3. Editing is not reading.  Please, for the love of God, edit your work.  You are welcome to take as long as you need to recuperate before editing.  In fact, you are probably better off to not edit immediately after the work is complete; you want to edit with fresh eyes.  So, give yourself a good break before diving back in.  But make no mistake, editing is not easy.  I’d go as far as to say that editing is harder than writing.  Actually, I know it is.  I’ve been editing in some capacity since I was 20, so the idea of editing being tedious and sometimes aggravating was not news to me.  But it can be for some people, so I’m telling you now: it’s hard.  And, for the record, editing is not reading.  Yes, you will read your work many times before you’re done with it.  But editing is a whole other ball game.  When you edit, you can no longer consider your own point of view.  That’s what the writing portion was for: to get all your ideas on paper.  The writing was for you.  The editing is for everyone else.  When you read your work, try to read it from a third party’s point of view.  Of course it makes sense to you — you wrote it.  You’ve lived in this world, this universe, since you started writing.  But anyone who is reading it for the first time doesn’t have that intimate relationship with it.  You have to make it make sense to literally anyone who could ever read it.  And that’s very challenging.  Question everything you wrote and make sure that it makes sense: if you picked this up in a bookstore and read this chapter, would everything make sense?  Having someone else read your work, even a small part, is the most helpful assistance you can have.  Trust me, I know it’s scary for someone else to read your magnum opus.  But also trust me when I say, it’s not as bad as you think.  And it will help you immensely.
  4. Know the publishing requirements.  As I said earlier, I am publishing through CreateSpace, so I can only give advice that pertains to that platform.  My goal was to publish my book before June 30, because my code to get my two free book expires on that date. I’m not sure that’s going to happen at this point.  Here’s why: I wasn’t completely knowledgeable of the publishing requirements.  I didn’t know that the cover had to be submitted in its entirety as a PDF file.  I didn’t know that CreateSpace has to review your work before you can order the finished product and that the review usually takes 12 hours, every time you resubmit the work for review.  And I didn’t know that your Word document has to have a gutter and that the gutter can really screw up the page numbers you worked on for two days.  Knowing all of that in advance would have made this part of the process much easier.  Look into your publisher’s requirements.  Most likely, there is a section on the website somewhere that details all of their requirements, if not several links to separate documents that detail their requirements for each part of the process.  Get your ducks in a row before you begin the publishing journey.  It will save you so much headache.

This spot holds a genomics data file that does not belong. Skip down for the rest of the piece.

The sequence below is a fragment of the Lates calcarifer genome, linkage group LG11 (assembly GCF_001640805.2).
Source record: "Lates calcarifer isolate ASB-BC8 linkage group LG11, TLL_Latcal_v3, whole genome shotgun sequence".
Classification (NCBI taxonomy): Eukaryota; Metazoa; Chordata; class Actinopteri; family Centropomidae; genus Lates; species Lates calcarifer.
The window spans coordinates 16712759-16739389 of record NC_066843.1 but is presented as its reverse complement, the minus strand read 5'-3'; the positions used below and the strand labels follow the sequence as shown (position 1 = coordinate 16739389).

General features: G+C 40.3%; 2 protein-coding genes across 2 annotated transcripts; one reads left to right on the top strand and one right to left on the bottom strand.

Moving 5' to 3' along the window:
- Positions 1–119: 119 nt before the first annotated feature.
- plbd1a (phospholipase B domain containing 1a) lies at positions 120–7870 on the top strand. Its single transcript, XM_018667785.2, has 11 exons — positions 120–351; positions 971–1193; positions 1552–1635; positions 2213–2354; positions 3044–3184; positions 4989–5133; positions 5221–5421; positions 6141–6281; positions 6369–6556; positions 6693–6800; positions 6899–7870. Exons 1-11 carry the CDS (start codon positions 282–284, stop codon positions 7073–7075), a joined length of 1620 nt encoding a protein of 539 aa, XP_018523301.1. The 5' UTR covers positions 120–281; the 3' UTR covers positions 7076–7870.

5. Celebrate.  After all you’ve been through to make your dream a reality, party like it’s 1999!  Get excited, this is a big deal!  You did it.  You should be proud of yourself, I know I am! 🙂  I’m not to this point yet in my journey.  But by the time I’m 28, maybe I will be.  I’m looking forward to celebrating my accomplishment.


I hope this insight can be of some help to someone, even if it’s only of help to me the next I attempt to publish a book.  Should you happen upon this post and have additional questions, feel free to leave a comment and I’ll help you out as much as I can!  Good luck!

2014 Can Officially Begin.

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I suppose it’s time I finally write my annual new years post.  I began writing them on my old blog as a way to record my new years resolutions and review the past year.  Traditionally, I’ve written the premier post on January 1st.  In the post, I recall my previous resolutions and how well those held up, as well as introduce new ones.  I’m quite late getting the first official post of 2014 written this year.  We’ll just say I gave myself a month to think about it.

I wrote a short post at the end of last year capturing some of 2013’s biggest moments for me.  I would like elaborate on each of those points to have them on record, but I’ll make individual posts for them.

Last year was incredible.  So many wonderful things happened and my world changed drastically.  For the last six months of 2013, I felt so alive in everything I did.  Electricity popped within me at every task I accomplished and every milestone I passed.  I’m convinced still that 2014 won’t hold a candle in many ways, but I don’t want to diminish the year’s light so early in.

As I was looking over last year’s post on the old blog, a few things really stuck out – things that weren’t even actual resolutions but observations or comments in passing that came to mean something later on.  Things like: